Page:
Well thought note John. The idea of air shower is troubling to me as well for the reason you mentioned below:
I worked at Syntex at this time and we could never demonstrate that air showers worked for this purpose and it was troubling to think that it was possible that we were just spreading particles of active pharmaceutical ingredients (APIs) [or nanoparticle in this case] around and/or imbedding particles into suits which were subject to shedding upon degowning.
From: John Farris <John.Farris**At_Symbol_Here**safebridge.com>
Subject: RE: [Control_Banding_Strategies] [DCHAS-L] Air Showers
Date: June 6, 2016 at 1:17:56 PM EDT
Removal of particles from PPE has been studied for several years in the pharmaceutical industry. In the late 1970s and early 1980s, air showers were installed throughout the industry as a means to remove potent pharmaceutical powders from protective suits with little or no data on their efficacy. Syntex and Eli Lilly (independently) studied this through air and surface monitoring studies. I worked at Syntex at this time and we could never demonstrate that air showers worked for this purpose and it was troubling to think that it was possible that we were just spreading particles of active pharmaceutical ingredients (APIs) around and/or imbedding particles into suits which were subject to shedding upon degowning. Air monitoring studies done in degowning rooms indicated that residual API could be present and available to breathe. It has been a design concept in the industry to "keep the degowning room clean at all times" to avoid creating an atmosphere that could lead to exposure where respirators and other PPE were taken off.
Beginning in the 1990s, more definitive (but to my knowledge unpublished) studies were undertaken that showed that a fine misting shower could remove particles more efficiently than air showers by a factor of as much as 25 fold. Additional data were generated on behalf of a misting shower vendor and their pharmaceutical client by SafeBridge in 2008. These studies confirmed what had been demonstrated by Eli Lilly in the 90s and by SafeBridge subsequently in actual testing in pharmaceutical working environments. Fine misting showers (using a minimum of water to first encapsulate particles and then lead to sheeting action to remove them from PPE) have become the standard in pharmaceutical potent compound manufacturing areas.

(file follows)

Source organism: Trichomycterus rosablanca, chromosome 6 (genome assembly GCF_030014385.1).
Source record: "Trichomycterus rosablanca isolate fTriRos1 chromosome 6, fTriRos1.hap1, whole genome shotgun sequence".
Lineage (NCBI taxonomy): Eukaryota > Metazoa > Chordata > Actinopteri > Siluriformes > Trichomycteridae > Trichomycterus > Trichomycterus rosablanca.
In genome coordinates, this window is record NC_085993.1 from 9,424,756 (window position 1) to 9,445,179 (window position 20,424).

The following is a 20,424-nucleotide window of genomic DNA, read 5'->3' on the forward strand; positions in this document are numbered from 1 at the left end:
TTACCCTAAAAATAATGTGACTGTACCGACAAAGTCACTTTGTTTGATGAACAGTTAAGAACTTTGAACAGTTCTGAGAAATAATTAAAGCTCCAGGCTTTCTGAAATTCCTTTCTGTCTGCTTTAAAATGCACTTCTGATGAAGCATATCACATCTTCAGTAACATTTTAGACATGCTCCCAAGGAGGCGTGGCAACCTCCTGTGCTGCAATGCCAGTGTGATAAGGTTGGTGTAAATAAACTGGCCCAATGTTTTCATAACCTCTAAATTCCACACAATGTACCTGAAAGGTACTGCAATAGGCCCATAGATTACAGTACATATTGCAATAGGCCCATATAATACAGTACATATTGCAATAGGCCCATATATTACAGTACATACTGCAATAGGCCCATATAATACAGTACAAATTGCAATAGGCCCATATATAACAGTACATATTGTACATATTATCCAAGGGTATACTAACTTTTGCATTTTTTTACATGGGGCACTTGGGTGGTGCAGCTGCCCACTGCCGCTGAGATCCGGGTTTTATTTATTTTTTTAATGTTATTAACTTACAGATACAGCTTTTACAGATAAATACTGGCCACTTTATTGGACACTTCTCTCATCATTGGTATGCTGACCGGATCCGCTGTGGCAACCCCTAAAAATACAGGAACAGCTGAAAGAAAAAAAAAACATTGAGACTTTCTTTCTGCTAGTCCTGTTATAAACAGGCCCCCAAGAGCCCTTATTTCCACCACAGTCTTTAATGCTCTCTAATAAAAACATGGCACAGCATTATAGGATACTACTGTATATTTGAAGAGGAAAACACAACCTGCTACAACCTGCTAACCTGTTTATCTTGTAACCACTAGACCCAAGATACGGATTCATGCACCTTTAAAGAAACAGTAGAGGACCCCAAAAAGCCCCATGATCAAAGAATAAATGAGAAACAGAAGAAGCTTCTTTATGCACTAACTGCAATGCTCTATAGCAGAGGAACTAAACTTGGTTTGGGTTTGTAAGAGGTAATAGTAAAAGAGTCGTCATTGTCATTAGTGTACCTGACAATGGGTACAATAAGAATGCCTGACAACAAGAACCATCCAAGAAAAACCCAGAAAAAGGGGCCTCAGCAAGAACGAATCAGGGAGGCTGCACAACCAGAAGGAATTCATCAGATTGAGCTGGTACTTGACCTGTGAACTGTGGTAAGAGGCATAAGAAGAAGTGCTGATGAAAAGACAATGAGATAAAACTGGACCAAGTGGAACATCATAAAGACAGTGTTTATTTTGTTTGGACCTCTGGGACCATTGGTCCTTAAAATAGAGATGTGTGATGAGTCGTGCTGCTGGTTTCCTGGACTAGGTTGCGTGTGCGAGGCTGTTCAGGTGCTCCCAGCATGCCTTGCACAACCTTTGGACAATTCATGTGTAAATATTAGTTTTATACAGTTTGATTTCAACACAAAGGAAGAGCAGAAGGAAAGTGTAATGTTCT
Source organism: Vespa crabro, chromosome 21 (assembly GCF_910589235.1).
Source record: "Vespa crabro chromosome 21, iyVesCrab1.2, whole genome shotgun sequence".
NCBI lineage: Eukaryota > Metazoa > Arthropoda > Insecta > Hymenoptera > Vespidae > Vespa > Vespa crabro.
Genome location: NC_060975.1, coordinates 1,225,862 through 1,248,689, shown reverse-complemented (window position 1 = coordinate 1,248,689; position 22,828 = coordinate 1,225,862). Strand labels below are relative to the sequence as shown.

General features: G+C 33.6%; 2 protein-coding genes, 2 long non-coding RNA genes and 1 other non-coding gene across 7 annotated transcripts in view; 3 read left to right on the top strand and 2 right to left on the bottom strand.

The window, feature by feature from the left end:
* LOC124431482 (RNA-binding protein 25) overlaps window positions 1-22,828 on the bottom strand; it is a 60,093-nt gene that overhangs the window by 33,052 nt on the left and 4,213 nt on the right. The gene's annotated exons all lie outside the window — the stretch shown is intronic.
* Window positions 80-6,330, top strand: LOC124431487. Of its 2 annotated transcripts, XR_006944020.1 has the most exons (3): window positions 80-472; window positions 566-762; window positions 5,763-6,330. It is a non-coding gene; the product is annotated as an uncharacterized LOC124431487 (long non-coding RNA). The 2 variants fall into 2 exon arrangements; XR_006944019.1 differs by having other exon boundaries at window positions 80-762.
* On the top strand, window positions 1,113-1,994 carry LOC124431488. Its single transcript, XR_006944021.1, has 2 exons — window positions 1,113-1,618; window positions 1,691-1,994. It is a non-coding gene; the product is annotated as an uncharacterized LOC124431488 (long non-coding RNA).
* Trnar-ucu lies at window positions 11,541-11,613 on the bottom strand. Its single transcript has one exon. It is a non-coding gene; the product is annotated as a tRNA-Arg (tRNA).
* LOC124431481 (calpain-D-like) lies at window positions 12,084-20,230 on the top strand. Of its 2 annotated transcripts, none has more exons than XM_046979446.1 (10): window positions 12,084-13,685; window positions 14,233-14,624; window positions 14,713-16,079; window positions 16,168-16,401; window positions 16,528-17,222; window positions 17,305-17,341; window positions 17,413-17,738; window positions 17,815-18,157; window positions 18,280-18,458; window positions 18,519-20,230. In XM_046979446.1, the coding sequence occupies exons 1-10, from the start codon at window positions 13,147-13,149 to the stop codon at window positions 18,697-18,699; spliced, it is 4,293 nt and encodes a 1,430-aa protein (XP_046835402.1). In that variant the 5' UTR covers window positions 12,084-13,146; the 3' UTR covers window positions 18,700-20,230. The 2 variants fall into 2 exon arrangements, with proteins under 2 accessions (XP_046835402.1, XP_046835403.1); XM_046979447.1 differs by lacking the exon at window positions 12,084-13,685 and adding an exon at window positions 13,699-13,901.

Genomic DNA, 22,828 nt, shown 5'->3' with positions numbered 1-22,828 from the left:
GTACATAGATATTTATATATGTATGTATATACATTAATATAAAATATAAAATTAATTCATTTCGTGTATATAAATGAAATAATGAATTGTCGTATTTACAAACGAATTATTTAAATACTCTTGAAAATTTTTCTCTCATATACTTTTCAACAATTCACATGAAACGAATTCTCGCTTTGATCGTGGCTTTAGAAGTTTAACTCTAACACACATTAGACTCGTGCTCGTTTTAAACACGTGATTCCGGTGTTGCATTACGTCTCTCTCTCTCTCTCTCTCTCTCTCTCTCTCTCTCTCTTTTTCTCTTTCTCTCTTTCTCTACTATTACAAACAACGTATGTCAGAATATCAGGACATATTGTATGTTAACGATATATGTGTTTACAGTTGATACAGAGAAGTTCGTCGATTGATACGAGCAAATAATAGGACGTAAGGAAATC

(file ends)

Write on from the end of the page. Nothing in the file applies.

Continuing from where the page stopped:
One vendor in the UK is PBSC Ltd.
There are other US vendors but PBSC was part of the SafeBridge study. At the moment, I am not at liberty to share the paper generated on behalf of our client and I do not see it on their website.
Please email me privately if you would like more information.
John P. Farris, CIH
SafeBridge Consultants, Inc.
1924 Old Middlefield Way
Mountain View, CA 94043
Tel: (650) 961-4820 ext. 229
Fax: (650) 623-0096
This e-mail message and any attachments are intended only for the use of the addressee named above and contain information that is privileged and confidential. If you are not the intended recipient, any dissemination, distribution, or copying is strictly unauthorized and prohibited. If you received this e-mail message in error, please immediately notify the sender by replying to this e-mail message or by telephone and delete. Thank you.
Andrew Cutz, CIH, FAIHA - | Moderator, GlobalOccHyg List | http://health.groups.yahoo.com/group/globalocchyg-list/ (on Yahoo Groups) | RSS Feed http://rss.groups.yahoo.com/group/globalocchyg-list/rss | http://tinyurl.com/GlobalOccHyg-List (on LinkedIn) NEW!
Previous post | Top of Page | Next post